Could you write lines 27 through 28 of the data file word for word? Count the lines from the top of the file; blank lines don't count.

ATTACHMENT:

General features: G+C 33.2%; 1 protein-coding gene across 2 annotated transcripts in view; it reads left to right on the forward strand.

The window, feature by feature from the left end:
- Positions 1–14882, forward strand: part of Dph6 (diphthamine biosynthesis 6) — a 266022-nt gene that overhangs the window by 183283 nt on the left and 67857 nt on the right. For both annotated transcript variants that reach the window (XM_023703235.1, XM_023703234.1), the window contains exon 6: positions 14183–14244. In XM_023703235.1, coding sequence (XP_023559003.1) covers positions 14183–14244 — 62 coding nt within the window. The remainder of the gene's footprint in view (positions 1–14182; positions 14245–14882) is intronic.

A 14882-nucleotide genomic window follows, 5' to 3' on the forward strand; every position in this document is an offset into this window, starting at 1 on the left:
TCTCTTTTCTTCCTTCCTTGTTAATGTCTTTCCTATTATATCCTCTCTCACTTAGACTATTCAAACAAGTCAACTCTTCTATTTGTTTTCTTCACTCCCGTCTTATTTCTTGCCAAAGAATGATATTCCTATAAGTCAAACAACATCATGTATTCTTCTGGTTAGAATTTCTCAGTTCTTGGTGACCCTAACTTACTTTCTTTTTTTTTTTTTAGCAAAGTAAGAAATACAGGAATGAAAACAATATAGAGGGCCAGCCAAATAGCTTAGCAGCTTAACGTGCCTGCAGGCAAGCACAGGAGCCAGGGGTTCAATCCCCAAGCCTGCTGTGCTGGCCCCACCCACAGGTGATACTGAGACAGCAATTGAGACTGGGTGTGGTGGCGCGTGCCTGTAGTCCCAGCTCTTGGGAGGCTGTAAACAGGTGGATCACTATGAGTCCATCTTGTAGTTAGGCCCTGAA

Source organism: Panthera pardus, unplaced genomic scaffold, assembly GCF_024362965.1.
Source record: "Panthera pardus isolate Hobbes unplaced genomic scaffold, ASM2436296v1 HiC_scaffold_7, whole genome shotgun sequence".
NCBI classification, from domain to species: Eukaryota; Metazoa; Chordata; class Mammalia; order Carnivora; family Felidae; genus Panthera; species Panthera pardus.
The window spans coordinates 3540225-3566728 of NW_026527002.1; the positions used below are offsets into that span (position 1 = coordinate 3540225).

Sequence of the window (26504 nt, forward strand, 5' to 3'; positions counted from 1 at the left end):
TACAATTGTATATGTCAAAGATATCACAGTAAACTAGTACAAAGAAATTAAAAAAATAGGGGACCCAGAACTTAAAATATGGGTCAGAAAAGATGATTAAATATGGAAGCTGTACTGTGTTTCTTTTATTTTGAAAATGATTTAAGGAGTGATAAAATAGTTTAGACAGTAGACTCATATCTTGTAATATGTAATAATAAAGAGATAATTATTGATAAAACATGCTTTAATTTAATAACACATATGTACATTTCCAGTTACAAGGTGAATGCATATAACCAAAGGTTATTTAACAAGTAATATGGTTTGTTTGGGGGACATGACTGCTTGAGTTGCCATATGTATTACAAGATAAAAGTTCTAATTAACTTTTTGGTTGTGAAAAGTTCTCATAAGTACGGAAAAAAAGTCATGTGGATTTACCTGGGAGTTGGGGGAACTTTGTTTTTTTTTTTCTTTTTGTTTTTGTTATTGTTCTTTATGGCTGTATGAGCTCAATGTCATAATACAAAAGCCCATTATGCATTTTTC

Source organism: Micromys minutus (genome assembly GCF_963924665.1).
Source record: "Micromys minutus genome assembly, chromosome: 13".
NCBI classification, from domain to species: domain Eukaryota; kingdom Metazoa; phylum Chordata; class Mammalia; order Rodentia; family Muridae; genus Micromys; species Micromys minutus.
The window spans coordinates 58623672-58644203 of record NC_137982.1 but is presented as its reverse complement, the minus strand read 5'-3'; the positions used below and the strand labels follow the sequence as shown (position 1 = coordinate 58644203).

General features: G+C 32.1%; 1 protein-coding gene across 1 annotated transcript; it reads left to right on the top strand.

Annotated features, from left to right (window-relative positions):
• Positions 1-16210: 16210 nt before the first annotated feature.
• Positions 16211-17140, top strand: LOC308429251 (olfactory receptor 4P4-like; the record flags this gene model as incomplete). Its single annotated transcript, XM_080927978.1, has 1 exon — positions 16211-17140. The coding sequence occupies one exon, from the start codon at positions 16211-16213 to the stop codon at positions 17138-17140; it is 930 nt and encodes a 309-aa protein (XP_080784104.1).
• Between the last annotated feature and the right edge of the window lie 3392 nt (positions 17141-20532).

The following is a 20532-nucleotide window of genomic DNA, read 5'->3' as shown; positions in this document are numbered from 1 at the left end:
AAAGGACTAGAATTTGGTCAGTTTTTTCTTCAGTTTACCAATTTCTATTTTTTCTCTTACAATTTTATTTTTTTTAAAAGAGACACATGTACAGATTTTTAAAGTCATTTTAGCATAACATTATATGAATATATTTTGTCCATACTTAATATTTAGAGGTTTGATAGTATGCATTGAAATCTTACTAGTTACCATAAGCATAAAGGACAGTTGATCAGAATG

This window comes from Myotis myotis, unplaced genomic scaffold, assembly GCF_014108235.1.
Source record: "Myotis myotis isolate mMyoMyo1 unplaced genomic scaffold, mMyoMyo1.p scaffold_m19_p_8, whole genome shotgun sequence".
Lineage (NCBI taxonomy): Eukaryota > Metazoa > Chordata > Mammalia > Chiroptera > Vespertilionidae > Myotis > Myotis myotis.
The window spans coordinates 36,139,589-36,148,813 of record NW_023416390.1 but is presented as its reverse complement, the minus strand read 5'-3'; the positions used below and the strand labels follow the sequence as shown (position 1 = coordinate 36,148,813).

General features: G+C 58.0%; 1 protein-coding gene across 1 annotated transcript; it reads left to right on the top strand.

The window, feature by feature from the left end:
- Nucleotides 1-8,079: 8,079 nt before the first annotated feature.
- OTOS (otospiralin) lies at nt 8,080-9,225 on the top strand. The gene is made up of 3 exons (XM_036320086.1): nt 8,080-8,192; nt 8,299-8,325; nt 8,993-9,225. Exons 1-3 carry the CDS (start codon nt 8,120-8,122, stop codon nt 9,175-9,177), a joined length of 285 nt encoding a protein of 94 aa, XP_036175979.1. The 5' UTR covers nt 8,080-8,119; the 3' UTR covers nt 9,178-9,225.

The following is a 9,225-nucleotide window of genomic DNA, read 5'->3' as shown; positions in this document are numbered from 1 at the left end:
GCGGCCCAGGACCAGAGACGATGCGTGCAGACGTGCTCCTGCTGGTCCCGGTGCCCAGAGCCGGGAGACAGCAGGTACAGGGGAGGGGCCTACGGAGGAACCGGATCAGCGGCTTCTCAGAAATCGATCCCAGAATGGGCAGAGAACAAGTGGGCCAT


General features: G+C 58.0%; 1 protein-coding gene across 1 annotated transcript; it reads left to right on the top strand.

The window, feature by feature from the left end: